There is a very large camp of people who believe the hard problem is very real, and very mysterious. There are some of us however, who have looked at the data available to us, and found an alternative answer. The alternative is found by exploring the possibility that the assumption of dualism which creates the hard problem is simply an invalid assumption.
The hard problem comes from the foundational belief that conscious is a thing which exists in humans, but which is somehow different from the human body. It's this assumption of separation or difference which creates the hard problem.
If we back up, and look at the possibility that conscious is not something created by the brain but instead, it's just the brain itself, we find that there is no hard problem of consciousness. In other words, what if all the stuff we have been sensing which we call consciousness, or conscious experience, or qualia, is just the behavior of our brain - not something created by the brain, but the actual brain itself? If this is true, then there is no hard problem. Understanding why we have a brain is not a hard problem - it's not any type of problem.
If you ignore your need to believe that your own consciousness is something created by the brain (but separate from the brain), and explore with an open and objective brain, the possibility that all our conscious experience is nothing more than brain behavior, you find that this position fits all currently known facts about the universe, and about humans. However, far too few people seem able to do this. They are so entrenched in their belief about the nature of there own consciousness being a creation of the physical body, they can't see it any other way long enough to realize their belief is illogical and inconsistent with the facts.
I like to call this position physicalism. It's materialism without the belief in the magic stuff of consciousness. I don't have the hard problem of explaining where the magic stuff comes from because I don't believe there is any magic stuff. I just believe that I am a brain with a body attached to me, and that I can sense my own behaviors. Saying that I am conscious only means to me that I am currently operating correctly - that I am running as I should and receive signals from my sensory organs and producing typical and normal output signals to make my body parts move.
This purely physical position of consciousness is one which comes from logical and reason alone. It's the rational answer which fits the rational facts.
The alternative, is the position which comes from following our instincts. Anyone who believes in the hard problem as being hard, will tell you they just know that they are conscious and that their consciousness is not an identity with brain activity, but that's it's something more.
Believing that physicalism is the rational answer however creates yet another problem to solve. If physicalism is the answer, why do the majority of people in the world, reject it in favor of what their instincts tell them must be true - that consciousness is something other than just brain behavior? Where does all this belief of the separation of the physical and the conscious come from if it's not actually separate?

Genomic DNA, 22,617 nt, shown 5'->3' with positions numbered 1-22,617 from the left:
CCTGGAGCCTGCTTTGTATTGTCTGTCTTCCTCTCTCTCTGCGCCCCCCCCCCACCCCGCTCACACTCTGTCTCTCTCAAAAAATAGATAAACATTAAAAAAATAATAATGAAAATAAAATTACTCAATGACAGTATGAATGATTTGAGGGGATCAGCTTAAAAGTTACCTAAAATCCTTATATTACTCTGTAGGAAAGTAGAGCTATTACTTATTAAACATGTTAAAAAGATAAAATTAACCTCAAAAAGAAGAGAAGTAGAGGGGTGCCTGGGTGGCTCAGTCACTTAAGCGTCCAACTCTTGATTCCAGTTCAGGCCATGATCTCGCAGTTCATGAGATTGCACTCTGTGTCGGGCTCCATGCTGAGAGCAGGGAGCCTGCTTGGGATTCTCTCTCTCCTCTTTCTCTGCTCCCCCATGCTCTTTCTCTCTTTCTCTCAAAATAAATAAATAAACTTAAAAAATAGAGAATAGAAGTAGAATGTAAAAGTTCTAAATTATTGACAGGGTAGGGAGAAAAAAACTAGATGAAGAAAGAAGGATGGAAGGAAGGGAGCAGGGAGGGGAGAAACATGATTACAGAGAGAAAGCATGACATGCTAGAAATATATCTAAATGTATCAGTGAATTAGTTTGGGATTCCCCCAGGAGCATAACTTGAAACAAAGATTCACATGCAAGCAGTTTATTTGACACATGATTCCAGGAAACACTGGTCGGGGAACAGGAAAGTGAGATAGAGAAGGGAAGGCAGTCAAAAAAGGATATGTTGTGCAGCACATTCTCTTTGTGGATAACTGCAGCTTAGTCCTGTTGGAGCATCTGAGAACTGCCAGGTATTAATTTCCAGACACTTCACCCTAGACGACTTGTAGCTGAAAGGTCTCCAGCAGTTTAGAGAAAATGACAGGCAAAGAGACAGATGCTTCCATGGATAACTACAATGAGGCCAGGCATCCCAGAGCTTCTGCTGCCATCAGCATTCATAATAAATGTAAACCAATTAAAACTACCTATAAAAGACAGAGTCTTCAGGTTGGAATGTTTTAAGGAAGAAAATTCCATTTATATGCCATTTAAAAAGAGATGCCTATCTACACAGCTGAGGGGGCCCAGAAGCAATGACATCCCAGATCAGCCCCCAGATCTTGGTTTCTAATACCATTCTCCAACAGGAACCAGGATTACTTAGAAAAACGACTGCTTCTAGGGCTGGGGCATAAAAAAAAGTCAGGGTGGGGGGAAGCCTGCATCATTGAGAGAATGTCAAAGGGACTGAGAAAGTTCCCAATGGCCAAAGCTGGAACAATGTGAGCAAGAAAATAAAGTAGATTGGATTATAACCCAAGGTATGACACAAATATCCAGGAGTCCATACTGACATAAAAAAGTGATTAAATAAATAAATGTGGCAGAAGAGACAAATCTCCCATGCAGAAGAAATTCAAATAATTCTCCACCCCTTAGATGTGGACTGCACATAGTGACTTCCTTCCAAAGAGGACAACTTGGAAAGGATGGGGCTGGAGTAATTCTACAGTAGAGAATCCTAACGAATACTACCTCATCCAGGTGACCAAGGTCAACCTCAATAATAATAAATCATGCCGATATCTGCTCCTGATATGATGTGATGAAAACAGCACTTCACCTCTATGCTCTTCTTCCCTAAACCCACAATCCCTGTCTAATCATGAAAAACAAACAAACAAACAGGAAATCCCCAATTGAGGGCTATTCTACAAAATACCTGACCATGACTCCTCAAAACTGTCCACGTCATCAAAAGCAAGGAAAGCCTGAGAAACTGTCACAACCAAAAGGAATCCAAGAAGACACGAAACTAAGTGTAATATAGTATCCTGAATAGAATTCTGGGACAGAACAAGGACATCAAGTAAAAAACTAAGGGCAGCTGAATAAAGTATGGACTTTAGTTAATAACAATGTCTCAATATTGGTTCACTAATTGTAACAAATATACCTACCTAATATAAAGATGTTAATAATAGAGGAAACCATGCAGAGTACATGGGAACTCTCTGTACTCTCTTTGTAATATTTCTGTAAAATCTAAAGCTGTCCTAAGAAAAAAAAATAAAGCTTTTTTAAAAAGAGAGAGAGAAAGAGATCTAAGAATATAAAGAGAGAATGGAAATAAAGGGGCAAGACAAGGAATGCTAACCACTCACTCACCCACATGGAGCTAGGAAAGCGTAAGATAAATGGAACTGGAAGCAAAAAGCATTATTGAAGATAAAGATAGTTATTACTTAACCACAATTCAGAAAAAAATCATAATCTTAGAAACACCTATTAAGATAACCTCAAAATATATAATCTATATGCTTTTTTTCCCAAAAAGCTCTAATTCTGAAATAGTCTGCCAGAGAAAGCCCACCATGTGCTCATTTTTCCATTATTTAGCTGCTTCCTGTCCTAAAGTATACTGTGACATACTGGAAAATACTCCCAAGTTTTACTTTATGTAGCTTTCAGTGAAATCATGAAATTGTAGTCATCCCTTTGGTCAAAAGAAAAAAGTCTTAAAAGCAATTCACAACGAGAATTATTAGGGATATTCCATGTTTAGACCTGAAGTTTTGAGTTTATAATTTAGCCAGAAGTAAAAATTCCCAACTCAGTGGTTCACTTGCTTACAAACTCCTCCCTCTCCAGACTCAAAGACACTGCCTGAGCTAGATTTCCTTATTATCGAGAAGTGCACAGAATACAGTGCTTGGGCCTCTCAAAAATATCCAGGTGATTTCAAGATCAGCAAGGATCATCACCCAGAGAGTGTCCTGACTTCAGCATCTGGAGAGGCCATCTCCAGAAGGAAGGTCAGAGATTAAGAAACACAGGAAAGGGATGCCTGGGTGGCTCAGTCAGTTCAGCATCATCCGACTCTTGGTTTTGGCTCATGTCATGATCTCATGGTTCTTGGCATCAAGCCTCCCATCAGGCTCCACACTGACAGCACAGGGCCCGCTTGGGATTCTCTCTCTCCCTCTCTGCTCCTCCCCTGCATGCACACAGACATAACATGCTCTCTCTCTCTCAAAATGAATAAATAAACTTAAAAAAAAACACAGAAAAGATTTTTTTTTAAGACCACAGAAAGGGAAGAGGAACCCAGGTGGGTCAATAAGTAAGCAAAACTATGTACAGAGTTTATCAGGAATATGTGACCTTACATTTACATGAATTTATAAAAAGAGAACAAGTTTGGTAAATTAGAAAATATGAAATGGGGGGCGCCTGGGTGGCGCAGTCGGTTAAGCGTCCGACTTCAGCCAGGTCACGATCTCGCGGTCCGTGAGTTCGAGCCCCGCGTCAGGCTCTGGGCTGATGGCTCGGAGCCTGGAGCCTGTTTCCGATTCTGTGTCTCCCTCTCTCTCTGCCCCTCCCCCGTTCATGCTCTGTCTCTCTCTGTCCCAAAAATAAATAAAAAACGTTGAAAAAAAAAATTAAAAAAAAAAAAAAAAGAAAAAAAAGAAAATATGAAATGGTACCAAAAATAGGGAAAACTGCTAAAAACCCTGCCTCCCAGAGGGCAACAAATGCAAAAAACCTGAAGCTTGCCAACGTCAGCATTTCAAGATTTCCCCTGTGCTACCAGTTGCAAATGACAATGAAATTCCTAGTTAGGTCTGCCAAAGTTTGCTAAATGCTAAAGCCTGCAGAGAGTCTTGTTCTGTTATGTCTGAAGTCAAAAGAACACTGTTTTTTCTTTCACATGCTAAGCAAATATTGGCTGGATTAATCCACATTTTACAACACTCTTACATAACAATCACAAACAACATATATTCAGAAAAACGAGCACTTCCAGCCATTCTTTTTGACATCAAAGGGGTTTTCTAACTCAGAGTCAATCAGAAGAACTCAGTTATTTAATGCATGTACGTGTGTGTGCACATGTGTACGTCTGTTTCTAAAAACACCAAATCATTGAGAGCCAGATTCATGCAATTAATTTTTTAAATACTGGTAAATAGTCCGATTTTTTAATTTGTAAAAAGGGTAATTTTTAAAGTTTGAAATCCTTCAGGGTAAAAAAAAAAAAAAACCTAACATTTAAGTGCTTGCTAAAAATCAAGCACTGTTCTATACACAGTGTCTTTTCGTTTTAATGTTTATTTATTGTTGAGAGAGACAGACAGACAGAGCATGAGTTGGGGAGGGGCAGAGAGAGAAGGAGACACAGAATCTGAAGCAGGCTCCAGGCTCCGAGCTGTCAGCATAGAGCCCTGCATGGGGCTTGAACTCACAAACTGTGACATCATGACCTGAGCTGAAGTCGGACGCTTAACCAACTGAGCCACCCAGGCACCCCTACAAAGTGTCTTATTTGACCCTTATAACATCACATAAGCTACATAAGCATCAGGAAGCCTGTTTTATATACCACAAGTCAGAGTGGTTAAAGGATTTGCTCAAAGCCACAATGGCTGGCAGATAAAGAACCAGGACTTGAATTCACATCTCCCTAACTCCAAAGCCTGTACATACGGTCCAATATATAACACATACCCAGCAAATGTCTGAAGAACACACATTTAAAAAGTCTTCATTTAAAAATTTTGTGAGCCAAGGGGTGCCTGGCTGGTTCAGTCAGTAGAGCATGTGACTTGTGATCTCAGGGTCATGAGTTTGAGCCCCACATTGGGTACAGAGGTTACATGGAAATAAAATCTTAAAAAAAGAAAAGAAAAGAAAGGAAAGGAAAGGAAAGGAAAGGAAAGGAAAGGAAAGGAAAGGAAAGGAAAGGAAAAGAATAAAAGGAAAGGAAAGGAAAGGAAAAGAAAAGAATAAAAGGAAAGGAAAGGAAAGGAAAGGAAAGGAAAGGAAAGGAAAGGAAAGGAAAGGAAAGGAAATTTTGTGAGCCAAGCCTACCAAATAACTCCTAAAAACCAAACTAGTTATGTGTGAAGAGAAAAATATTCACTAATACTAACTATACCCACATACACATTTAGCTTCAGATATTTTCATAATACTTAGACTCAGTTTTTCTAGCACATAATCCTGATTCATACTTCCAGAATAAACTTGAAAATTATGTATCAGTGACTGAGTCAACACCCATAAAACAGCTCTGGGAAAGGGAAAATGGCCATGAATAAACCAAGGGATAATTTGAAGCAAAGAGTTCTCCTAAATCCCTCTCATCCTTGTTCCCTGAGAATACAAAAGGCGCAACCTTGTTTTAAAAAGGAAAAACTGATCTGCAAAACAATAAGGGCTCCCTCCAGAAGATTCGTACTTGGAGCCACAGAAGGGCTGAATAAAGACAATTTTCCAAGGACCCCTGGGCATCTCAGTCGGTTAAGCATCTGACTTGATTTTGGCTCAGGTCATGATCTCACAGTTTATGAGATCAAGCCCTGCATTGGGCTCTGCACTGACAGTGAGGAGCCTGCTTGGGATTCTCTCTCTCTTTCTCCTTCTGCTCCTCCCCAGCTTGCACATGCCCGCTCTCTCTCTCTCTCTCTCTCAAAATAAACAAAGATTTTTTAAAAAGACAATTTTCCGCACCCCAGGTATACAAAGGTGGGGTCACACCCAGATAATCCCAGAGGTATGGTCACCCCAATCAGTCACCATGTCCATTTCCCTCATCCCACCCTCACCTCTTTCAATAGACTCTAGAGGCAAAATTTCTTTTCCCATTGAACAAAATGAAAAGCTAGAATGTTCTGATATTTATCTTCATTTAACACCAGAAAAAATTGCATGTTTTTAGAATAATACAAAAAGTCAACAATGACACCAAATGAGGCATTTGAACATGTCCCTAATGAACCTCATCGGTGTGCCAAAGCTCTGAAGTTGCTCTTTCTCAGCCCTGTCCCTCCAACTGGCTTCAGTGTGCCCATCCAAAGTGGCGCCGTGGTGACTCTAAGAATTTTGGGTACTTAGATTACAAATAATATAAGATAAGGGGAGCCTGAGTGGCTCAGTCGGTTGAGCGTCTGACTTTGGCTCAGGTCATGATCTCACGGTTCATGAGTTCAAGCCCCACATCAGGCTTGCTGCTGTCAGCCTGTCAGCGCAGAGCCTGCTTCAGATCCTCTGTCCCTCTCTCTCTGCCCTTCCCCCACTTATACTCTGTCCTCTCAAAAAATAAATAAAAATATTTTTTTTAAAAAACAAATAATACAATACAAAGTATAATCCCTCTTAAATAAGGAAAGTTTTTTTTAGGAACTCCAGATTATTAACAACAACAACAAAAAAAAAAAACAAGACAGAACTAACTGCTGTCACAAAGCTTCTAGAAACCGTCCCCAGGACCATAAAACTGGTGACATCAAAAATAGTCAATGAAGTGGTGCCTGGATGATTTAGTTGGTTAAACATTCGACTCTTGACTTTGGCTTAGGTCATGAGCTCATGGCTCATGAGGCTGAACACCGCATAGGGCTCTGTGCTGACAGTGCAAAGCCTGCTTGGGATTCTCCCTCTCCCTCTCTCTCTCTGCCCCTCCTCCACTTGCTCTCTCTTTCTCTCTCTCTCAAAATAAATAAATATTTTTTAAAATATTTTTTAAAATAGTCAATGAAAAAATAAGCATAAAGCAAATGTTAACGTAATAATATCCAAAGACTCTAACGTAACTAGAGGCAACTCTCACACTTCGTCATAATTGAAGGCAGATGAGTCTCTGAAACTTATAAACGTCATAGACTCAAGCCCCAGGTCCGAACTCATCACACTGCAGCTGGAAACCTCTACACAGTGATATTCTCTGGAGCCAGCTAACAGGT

I have an answer to that as well, but it's too long to explain here. The short version however is that the normal signal processing function performed by the brain for the classification of sensory data into objects causes the brain to creates a natural dualistic model of our sensory universe.
So, the alternate view to the hard problem, or you could say the solution to the hard problem, is to reject the belief that there is a separation between the conscious mind and the physical brain. If you reject the belief that the mind is separate from the physical body, and accept them as being one and the same, then there is no problem to solve. But, for many, this creates any even harder problem for them - how can they accept as fact, something they know in their heat and soul to be wrong? They can't see their mind as being the same as their brain, because they know they are different, as much as they know their head is separate from their foot.
But, like an optical illusion, we just have to learn to accept the fact that what we see with our own eyes, is not what is actually there. But when it comes to our ability to "see" our own mind, this is an illusion which I find very few people can get past. And a prime reason they can't get past it, is that unlike with most optical illusions, we have no other sensory systems to verity the error. When we see something is moving with our eyes, but we suspect it's not really moving, we can close our eyes and feel it with our fingers. If our fingers don't feel it moving, we have reason to doubt what our eyes told us.
But when it comes to sensing our own brain, where are those extra fingers we can use to double check what we are sensing? We have none (without the help of brain probes which few of us have been able to play with). So, because of the lack of redundant verification of what we are sensing, we are forced to accept what we sense as fact with no way to verify it's accuracy. We are forced to accept the illusion of separation which we create for ourselves because we have no way to double check the accuracy of our answer.